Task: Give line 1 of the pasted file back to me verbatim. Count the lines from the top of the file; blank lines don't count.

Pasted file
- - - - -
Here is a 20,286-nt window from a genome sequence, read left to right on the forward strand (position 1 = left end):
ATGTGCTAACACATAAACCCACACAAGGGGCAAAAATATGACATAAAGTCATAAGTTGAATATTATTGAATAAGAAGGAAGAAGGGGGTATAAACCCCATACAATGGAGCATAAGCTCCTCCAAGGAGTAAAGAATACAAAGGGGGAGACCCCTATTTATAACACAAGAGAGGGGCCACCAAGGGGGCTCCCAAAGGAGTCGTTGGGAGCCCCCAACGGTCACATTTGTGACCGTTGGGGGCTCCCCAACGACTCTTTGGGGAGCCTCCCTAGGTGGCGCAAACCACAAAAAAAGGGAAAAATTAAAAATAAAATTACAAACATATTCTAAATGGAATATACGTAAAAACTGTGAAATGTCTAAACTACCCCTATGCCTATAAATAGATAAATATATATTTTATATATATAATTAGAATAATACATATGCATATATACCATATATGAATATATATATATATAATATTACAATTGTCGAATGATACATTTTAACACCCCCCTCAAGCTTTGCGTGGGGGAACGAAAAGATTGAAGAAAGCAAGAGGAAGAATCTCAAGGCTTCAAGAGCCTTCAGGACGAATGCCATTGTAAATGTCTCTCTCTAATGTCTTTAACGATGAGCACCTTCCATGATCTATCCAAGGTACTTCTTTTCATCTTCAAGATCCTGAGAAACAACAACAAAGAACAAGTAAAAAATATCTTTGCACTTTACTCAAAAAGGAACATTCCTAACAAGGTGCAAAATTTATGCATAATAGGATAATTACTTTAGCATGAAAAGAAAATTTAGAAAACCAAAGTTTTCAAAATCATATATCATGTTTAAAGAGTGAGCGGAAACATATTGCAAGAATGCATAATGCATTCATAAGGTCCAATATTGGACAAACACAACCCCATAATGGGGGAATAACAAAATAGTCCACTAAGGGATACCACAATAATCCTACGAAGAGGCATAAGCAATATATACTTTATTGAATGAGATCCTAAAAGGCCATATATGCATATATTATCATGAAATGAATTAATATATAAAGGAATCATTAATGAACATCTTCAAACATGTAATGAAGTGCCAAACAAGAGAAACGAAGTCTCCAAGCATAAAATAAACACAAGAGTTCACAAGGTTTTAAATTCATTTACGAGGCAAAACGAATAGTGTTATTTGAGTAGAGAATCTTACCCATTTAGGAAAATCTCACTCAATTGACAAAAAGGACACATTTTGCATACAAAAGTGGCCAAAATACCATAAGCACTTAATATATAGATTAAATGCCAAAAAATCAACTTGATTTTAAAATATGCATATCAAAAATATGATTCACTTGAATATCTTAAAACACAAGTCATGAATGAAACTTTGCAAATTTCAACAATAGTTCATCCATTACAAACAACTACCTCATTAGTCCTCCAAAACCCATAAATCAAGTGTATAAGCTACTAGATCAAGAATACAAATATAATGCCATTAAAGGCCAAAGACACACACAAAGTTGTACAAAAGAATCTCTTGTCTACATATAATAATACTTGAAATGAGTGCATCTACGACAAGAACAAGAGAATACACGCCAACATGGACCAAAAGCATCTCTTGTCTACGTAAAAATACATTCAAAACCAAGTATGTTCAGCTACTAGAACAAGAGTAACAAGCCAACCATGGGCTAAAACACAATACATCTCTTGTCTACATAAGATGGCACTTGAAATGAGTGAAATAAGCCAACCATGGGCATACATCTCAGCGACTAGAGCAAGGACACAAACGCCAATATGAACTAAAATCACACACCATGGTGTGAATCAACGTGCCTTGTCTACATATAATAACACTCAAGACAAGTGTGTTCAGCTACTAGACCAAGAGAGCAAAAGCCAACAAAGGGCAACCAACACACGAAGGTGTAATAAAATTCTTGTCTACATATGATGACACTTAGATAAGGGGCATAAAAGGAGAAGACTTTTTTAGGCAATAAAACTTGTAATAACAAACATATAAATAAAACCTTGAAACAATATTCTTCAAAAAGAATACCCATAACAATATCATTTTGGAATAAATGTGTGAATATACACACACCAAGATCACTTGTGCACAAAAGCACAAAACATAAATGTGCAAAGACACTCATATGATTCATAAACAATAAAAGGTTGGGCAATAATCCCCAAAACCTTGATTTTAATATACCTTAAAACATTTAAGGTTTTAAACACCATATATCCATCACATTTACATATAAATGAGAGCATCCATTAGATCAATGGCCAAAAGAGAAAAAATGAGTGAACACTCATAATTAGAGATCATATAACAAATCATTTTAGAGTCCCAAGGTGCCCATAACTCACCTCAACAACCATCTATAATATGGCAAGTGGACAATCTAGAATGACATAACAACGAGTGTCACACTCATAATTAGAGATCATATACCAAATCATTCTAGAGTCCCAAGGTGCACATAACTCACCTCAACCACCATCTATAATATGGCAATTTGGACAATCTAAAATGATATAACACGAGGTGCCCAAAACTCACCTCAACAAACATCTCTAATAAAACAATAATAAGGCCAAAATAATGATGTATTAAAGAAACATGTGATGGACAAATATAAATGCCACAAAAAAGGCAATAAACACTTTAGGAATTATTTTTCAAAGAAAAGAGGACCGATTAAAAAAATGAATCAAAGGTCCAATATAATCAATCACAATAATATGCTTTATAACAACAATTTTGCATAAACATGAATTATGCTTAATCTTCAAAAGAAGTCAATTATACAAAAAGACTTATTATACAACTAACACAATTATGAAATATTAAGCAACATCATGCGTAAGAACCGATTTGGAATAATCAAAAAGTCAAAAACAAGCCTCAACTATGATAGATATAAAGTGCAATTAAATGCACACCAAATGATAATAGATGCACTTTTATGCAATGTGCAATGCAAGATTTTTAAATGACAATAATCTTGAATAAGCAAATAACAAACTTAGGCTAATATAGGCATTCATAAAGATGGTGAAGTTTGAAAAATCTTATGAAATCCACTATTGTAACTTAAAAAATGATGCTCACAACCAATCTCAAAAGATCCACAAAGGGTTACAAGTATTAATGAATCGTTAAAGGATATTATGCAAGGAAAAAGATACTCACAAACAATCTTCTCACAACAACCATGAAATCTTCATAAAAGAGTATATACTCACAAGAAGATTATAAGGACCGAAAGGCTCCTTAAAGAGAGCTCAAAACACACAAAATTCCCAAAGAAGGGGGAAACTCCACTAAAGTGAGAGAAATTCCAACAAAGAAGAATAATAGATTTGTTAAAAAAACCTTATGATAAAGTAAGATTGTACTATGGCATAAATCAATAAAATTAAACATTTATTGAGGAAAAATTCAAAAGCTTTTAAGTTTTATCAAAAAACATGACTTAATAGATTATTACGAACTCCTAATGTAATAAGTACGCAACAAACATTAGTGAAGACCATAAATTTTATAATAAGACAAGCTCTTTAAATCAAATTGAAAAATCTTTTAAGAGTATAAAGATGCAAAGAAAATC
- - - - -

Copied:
Here is a 20,286-nt window from a genome sequence, read left to right on the forward strand (position 1 = left end):